Letter | Published:

Transposon-dependent mutant phenotypes at the Notch locus of Drosophila

Abstract

Many mutations at complex genetic loci in the f ruitfly Drosophila melanogaster are associated with insertions of transposable elements. At the Notch locus, members of one class of insertion-associated mutations, termed glossy-like, produce a recessive viable, smooth-eye phenotype with mottled pigmentation1. Members of a second class, facet, produce a recessive viable, rough-eye phenotype with homogeneous pigmentation1. Both classes of mutations fail to complement Notch lethal mutations, so they behave as Notch alleles1. Here we report that each glossy-like mutation is associated with an insertion of the same transposable element (flea). Each flea insertion occurs in the same orientation, but at different locations within intervening sequences of the Notch locus. In contrast, each facet mutation is associated with insertion of a unique, non-flea, transposable element. Insertions producing a facet phenotype and insertions causing a glossy-like phenotype can break Notch intervening sequences at precisely the same location. This suggests that the type of insertion element rather than its position within an affected gene is the primary determinant of the phenotype observed.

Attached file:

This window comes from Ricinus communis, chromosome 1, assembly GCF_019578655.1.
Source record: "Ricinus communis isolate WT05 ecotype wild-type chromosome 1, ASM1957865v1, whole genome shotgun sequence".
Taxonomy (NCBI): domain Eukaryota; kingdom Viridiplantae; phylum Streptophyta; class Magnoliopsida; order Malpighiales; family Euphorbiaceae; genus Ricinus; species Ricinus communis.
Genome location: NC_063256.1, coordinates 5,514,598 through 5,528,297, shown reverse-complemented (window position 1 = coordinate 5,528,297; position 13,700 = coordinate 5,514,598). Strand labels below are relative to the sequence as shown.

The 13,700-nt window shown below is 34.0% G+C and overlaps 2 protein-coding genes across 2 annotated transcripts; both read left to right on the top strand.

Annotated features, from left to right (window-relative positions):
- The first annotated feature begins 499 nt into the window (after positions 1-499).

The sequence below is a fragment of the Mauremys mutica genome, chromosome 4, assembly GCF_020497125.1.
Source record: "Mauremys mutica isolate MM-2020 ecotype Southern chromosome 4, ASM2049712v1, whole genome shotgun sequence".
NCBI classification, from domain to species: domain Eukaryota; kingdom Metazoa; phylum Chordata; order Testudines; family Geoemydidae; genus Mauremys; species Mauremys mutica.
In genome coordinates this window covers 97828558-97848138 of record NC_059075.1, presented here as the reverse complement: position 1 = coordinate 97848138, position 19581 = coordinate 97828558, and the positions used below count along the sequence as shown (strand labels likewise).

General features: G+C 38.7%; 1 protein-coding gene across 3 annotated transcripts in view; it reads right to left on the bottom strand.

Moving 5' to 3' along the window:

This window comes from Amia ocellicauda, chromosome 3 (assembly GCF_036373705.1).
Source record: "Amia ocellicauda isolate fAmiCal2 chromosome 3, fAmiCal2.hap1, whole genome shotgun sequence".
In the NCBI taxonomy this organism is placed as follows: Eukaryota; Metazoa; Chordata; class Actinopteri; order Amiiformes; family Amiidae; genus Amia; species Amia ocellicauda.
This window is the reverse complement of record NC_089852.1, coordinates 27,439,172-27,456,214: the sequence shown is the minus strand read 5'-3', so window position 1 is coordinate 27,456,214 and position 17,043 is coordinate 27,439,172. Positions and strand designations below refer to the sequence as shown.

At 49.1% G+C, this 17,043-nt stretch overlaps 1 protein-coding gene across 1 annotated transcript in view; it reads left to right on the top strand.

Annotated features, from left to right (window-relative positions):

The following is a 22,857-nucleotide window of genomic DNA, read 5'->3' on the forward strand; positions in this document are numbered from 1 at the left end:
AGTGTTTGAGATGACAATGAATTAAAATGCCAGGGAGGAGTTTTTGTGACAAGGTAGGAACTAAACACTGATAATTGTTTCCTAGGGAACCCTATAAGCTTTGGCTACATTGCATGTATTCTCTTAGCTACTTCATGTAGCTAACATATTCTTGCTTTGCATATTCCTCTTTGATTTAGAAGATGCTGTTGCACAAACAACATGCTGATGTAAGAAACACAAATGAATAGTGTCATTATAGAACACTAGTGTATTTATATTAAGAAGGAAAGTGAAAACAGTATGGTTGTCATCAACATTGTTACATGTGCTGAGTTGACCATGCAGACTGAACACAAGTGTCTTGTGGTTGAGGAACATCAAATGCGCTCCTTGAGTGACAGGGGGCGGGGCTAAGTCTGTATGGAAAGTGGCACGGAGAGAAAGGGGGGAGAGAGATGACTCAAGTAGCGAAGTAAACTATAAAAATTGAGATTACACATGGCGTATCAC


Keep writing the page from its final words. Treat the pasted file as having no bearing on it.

Access optionsAccess options

Rent or Buy article

Get time limited or full article access on ReadCube.

from$8.99

All prices are NET prices.

References

  1. 1

    Lindsley, D. L. & Zimm, G. Drosophila Information Service 62, 114–116 (1985).

  2. 2

    Kidd, S., Lockett, T. J. & Young, M. W. Cell 34, 421–433 (1983).

  3. 3

    Grimwade, B. G., Muskavitch, M. A. T., Welshons, W. J., Yedvobnick, B. & Artavanis-Tsakonas, S. Devl Biol. 107, 503–519 (1985).

  4. 4

    Shellenbarger, D. L. & Mohler, J. D. Devl Biol. 62, 432–446 (1978).

  5. 5

    Kidd, S., Kelley, M. R. & Young, M. W. Molec. Cell. Biol. 6, 3094–3108 (1986).

  6. 6

    Welshons, W. J. Genetics 76, 775–794 (1974).

  7. 7

    Karlik, C. C. & Fyrberg, E. A. Cell 41, 57–66 (1985).

  8. 8

    Melton, D. A. et al. Nucleic Acids Res. 12, 7035–7056 (1984).

  9. 9

    Norrander, J., Kempe, T. & Messing, J. Gene 26, 101–106 (1983).

  10. 10

    Sanger, F., Coulson, A. R., Barrell, B. G., Smith, A. J. H. & Roe, B. A. J. molec. Biol. 143, 161–178 (1980).

  11. 11

    Biggin, M. D., Gibson, T. J. & Hong, G. F. Proc. natn. Acad. Sci. U.S.A 80, 3963–3965 (1983).

Download references

Author information

Rights and permissions

Reprints and Permissions

About this article

Further reading

Comments

By submitting a comment you agree to abide by our Terms and Community Guidelines. If you find something abusive or that does not comply with our terms or guidelines please flag it as inappropriate.